Too Busy to Get Busy?

At one time or another, we have all claimed to be too busy for something we simply didn’t want to do. Claiming to be busy has become an acceptable stock response to the standard greeting question, “How are you?” And being too busy is an easy excuse to not participate or contribute when invited. To some people, being busy makes them feel important, even worthy. And it’s no secret that the opposite of busy is a bad sign for some, maybe even indicating laziness.

There’s an internal prioritization calculation made when deciding how to spend precious time. The problem with using the “too busy” pronouncement is that it implies a ranking of options and a determination of which are more important. Would a mother ever admit she’s too busy to love her child? Or a true artist too busy to create? Of course not.

The bottom line is that if something is important, we make time for it. If a person decides that a healthy sexual relationship is on that list, it needs to be protected against other demands. That’s the idea behind a date night. It’s become a widely accepted concept for couples to protect their time together from things getting in the way. Not only does “date night” carve out time to devote to the partnership, it also sets a tone for the evening that’s relaxed and intimate.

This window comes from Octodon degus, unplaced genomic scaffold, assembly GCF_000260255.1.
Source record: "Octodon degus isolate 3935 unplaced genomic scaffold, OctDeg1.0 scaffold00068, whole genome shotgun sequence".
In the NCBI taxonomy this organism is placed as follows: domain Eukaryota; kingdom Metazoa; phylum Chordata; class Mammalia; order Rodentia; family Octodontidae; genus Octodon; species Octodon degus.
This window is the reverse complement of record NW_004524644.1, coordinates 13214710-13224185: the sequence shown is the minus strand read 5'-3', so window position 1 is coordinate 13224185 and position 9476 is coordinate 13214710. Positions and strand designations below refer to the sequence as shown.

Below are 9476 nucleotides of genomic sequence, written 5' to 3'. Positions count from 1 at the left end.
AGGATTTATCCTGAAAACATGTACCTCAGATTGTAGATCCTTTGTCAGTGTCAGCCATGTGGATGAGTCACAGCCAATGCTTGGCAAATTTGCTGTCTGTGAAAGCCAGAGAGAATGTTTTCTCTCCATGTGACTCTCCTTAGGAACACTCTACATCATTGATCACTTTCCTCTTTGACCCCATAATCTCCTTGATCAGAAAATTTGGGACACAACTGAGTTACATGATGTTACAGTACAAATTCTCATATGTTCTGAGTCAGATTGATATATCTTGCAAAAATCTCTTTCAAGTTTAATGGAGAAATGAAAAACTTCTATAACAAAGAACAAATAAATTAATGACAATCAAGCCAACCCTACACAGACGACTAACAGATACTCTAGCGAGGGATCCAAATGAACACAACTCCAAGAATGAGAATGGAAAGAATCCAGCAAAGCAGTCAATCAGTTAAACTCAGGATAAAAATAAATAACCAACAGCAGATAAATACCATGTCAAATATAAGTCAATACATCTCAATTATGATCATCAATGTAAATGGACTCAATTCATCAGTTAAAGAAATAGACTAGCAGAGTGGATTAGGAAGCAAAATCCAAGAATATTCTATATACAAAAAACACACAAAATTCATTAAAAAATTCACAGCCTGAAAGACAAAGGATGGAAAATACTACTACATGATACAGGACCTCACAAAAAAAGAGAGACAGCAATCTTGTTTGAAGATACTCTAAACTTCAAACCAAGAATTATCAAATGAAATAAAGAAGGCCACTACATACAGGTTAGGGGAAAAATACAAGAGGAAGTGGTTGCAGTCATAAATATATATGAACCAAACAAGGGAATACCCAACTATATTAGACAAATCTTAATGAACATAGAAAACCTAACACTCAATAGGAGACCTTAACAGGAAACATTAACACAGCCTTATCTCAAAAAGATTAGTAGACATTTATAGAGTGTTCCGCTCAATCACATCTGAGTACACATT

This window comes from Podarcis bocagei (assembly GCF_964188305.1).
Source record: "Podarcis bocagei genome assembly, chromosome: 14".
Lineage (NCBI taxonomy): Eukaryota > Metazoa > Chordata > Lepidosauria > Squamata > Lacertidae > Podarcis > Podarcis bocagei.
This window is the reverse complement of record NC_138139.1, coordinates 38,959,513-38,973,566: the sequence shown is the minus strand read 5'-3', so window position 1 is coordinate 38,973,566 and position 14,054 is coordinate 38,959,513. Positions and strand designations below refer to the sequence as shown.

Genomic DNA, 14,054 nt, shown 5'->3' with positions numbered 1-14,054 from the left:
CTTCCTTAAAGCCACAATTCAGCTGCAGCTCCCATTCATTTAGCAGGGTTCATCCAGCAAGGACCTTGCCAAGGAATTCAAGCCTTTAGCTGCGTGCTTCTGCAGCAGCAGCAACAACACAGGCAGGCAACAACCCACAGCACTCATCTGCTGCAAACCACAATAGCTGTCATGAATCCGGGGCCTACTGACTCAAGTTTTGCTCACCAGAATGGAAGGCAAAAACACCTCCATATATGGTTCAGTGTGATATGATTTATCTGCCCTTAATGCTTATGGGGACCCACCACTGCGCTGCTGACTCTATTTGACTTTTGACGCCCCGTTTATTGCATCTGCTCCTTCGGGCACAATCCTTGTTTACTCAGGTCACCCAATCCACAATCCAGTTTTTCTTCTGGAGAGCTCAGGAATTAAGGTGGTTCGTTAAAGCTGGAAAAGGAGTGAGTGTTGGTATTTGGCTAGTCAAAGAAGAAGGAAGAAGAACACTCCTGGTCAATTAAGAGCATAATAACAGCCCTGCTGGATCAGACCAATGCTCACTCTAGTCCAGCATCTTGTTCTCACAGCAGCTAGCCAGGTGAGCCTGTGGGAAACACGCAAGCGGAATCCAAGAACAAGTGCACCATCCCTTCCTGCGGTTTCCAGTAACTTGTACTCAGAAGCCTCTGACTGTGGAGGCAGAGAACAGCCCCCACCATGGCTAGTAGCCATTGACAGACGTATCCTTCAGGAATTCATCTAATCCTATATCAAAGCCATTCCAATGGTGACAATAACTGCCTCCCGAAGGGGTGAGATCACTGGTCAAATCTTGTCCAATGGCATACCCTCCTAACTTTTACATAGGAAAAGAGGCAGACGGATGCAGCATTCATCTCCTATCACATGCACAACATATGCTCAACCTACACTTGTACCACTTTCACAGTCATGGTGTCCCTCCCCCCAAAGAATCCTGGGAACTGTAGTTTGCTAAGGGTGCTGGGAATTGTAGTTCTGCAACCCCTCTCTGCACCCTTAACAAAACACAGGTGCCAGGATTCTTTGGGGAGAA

If your sexual relationship is not what you want it to be, the first step may be to consider setting aside time with your partner – call it a date night – to stop the world and be together. When one person is routinely too busy or too tired to be at their best in a relationship, it begs the question of what’s important. And being too busy to get busy speaks volumes about a change in priorities.

 

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Contributed by

James A. Simon

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